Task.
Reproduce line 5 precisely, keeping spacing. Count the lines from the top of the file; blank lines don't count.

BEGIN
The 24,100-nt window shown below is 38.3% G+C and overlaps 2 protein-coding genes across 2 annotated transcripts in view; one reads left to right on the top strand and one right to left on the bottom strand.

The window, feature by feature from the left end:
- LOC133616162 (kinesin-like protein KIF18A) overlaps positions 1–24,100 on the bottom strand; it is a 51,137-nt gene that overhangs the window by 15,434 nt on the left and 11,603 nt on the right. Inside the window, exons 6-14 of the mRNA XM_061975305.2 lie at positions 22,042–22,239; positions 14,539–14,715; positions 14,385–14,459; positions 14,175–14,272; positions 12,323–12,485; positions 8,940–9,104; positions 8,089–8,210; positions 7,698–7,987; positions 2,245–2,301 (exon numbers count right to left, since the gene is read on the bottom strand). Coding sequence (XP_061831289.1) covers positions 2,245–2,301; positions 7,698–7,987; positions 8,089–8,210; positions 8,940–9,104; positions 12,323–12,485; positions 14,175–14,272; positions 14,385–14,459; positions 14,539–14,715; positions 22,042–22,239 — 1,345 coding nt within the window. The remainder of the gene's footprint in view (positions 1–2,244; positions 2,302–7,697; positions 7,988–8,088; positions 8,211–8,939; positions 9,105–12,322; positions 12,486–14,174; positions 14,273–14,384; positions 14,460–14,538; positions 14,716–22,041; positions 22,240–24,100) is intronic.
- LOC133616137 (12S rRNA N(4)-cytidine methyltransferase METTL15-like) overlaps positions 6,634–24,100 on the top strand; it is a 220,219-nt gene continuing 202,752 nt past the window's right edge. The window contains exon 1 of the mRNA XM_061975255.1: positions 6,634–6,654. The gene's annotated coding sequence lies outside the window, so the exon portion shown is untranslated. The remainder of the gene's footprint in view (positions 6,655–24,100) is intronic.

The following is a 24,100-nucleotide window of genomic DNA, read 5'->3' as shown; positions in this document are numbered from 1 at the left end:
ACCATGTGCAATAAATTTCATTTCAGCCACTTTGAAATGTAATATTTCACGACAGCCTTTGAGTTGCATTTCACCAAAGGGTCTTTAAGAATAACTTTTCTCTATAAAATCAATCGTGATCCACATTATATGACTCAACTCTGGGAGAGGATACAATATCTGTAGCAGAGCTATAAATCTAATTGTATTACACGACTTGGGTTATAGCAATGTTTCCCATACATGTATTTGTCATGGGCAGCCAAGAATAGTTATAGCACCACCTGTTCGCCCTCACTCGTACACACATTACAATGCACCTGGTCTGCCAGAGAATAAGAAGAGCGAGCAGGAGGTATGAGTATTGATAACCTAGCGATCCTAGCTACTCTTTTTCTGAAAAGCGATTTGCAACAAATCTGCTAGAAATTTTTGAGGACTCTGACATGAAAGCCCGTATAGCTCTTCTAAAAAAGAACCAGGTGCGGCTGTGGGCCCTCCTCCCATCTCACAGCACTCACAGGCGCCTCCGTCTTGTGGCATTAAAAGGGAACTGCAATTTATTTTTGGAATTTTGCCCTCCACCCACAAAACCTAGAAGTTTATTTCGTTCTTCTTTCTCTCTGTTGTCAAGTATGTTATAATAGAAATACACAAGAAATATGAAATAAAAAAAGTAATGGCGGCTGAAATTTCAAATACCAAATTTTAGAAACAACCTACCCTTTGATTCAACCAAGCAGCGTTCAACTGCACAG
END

The following is a 24,100-nucleotide window of genomic DNA, read 5'->3' as shown; positions in this document are numbered from 1 at the left end: